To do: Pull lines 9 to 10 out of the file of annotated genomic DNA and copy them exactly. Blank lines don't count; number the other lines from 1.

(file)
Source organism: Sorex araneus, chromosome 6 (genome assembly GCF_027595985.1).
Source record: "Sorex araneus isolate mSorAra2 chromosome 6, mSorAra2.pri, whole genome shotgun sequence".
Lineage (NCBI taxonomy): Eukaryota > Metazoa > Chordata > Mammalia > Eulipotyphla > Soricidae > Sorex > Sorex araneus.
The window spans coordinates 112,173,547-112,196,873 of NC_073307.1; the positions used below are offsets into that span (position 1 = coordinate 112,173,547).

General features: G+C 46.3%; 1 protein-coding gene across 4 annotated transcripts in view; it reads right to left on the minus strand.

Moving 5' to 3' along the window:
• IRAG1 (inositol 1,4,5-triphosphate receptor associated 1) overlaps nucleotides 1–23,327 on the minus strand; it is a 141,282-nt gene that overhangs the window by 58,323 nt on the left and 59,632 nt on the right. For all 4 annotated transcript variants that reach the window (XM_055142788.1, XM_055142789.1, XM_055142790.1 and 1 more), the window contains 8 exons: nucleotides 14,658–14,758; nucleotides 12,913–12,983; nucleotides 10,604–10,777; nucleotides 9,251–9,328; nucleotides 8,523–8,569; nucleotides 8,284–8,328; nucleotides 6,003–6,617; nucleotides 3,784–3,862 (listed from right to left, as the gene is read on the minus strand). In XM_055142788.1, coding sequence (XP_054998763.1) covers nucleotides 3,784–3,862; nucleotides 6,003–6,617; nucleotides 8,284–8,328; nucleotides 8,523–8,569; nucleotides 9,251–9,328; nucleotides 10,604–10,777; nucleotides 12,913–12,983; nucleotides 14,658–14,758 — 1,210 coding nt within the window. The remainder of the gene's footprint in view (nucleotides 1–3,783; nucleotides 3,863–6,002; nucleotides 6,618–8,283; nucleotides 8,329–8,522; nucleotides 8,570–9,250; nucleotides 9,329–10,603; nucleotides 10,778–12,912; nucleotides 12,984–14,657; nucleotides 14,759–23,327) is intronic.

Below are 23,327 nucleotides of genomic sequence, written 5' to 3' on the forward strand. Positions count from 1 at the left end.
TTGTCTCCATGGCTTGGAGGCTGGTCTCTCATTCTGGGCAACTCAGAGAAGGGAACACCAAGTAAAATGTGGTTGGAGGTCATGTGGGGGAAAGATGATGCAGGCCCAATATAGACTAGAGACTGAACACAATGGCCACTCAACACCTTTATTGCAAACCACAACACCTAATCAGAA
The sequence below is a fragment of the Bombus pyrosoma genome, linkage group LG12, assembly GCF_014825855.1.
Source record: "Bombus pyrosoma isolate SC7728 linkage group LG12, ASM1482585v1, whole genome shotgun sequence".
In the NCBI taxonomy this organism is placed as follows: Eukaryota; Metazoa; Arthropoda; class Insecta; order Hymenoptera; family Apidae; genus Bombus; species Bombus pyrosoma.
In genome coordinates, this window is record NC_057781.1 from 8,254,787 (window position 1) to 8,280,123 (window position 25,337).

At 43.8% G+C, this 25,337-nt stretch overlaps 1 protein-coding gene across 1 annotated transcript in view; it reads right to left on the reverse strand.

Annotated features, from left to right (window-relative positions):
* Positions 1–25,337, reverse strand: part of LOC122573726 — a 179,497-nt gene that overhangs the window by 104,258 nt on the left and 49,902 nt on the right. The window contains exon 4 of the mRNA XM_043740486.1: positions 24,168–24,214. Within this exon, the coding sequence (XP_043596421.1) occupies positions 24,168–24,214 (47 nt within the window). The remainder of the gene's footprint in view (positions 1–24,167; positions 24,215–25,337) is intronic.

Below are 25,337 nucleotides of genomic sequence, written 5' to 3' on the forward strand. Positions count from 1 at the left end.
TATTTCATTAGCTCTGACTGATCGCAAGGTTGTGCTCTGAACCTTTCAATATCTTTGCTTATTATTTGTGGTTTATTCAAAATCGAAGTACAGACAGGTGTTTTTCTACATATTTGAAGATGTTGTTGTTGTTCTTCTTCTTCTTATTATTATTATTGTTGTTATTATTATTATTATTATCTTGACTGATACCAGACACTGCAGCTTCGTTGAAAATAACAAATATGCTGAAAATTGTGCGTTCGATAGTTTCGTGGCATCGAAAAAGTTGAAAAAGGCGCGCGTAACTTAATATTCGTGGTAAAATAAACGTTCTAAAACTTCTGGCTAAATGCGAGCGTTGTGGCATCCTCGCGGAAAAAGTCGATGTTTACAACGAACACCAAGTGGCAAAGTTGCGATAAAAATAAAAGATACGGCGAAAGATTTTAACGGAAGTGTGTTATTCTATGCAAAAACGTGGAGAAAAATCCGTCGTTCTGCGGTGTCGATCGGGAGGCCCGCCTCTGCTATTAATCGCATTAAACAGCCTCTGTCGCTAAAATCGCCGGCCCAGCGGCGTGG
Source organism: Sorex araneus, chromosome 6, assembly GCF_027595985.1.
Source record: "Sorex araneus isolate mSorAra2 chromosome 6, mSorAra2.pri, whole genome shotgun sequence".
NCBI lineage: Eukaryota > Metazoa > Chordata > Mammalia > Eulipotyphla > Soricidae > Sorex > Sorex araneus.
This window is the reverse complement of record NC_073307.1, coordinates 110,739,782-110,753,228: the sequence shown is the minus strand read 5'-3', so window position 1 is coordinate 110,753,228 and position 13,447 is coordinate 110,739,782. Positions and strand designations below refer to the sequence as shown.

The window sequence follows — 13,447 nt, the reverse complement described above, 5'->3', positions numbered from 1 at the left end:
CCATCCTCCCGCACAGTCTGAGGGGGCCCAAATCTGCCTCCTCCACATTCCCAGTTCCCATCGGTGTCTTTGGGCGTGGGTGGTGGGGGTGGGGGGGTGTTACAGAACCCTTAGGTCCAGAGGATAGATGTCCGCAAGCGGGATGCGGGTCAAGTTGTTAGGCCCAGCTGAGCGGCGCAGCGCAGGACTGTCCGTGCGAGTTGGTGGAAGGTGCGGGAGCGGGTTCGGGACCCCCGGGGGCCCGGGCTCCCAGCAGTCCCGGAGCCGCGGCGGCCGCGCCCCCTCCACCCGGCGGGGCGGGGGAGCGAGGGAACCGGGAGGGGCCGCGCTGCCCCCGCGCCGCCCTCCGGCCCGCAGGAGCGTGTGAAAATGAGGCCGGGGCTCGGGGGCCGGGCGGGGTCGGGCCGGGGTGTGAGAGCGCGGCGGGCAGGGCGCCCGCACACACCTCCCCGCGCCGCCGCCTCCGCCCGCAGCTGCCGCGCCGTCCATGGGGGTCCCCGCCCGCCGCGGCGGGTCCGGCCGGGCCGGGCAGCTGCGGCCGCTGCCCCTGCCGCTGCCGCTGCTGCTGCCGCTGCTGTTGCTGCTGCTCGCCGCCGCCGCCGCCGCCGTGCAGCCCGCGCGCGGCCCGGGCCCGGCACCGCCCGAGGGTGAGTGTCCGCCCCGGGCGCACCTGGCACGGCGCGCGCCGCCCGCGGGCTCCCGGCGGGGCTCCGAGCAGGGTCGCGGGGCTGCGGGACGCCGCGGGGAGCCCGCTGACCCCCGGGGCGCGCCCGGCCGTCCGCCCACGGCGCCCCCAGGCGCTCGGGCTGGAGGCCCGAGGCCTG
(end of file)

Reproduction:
TTGTCTCCATGGCTTGGAGGCTGGTCTCTCATTCTGGGCAACTCAGAGAAGGGAACACCAAGTAAAATGTGGTTGGAGGTCATGTGGGGGAAAGATGATGCAGGCCCAATATAGACTAGAGACTGAACACAATGGCCACTCAACACCTTTATTGCAAACCACAACACCTAATCAGAA
The sequence below is a fragment of the Bombus pyrosoma genome, linkage group LG12, assembly GCF_014825855.1.